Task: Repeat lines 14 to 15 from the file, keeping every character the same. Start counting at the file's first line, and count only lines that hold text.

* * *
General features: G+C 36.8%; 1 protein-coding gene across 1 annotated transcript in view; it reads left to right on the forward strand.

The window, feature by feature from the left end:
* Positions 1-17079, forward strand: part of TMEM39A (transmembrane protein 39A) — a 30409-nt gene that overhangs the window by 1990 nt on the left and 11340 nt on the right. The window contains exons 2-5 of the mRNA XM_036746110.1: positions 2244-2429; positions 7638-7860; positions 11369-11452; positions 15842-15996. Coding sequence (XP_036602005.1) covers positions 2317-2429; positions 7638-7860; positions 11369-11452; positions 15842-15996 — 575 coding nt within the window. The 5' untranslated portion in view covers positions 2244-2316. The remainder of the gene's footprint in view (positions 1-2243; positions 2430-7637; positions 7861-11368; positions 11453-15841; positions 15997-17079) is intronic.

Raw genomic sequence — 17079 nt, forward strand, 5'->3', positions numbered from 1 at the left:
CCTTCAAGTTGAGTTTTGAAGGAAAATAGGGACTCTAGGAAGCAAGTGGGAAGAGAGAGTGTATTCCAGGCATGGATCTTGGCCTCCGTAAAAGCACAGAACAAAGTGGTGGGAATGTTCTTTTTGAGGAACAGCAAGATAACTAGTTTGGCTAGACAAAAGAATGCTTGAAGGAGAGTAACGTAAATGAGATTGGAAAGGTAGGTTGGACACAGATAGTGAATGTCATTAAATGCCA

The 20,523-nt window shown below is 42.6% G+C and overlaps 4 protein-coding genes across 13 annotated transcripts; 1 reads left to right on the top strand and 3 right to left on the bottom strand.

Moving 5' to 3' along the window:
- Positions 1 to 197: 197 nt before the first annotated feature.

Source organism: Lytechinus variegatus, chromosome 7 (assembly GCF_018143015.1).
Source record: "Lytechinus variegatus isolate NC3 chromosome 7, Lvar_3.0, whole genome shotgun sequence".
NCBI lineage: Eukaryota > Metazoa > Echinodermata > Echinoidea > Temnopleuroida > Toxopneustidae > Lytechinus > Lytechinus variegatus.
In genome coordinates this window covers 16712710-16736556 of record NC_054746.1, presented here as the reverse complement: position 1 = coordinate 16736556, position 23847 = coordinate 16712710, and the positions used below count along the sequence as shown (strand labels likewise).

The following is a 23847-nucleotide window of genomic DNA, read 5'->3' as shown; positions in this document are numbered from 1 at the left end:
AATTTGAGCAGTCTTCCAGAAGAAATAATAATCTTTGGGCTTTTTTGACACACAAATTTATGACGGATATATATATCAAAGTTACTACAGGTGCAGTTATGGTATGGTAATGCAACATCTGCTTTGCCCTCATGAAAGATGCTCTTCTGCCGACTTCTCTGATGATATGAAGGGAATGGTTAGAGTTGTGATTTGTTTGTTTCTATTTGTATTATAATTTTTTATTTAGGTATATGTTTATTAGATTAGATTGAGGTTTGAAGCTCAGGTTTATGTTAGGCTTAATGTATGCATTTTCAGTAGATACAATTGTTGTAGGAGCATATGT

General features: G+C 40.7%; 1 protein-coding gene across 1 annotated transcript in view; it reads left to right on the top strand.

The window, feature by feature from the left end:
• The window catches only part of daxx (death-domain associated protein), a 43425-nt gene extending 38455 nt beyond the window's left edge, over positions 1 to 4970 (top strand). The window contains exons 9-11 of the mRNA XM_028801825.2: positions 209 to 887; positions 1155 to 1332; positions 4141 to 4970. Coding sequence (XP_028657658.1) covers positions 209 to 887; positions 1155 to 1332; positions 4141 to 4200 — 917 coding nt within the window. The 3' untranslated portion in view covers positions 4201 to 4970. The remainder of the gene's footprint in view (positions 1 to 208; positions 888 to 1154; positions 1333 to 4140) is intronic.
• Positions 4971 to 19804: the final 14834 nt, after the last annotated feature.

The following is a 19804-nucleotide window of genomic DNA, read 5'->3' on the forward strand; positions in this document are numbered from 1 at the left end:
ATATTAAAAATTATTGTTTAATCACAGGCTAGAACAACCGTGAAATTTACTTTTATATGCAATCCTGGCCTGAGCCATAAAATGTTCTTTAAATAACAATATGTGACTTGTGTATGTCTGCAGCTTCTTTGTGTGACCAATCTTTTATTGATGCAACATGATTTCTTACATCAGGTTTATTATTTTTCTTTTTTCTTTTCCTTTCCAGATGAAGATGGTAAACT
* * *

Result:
AATTTGAGCAGTCTTCCAGAAGAAATAATAATCTTTGGGCTTTTTTGACACACAAATTTATGACGGATATATATATCAAAGTTACTACAGGTGCAGTTATGGTATGGTAATGCAACATCTGCTTTGCCCTCATGAAAGATGCTCTTCTGCCGACTTCTCTGATGATATGAAGGGAATGGTTAGAGTTGTGATTTGTTTGTTTCTATTTGTATTATAATTTTTTATTTAGGTATATGTTTATTAGATTAGATTGAGGTTTGAAGCTCAGGTTTATGTTAGGCTTAATGTATGCATTTTCAGTAGATACAATTGTTGTAGGAGCATATGT

General features: G+C 40.7%; 1 protein-coding gene across 1 annotated transcript in view; it reads left to right on the top strand.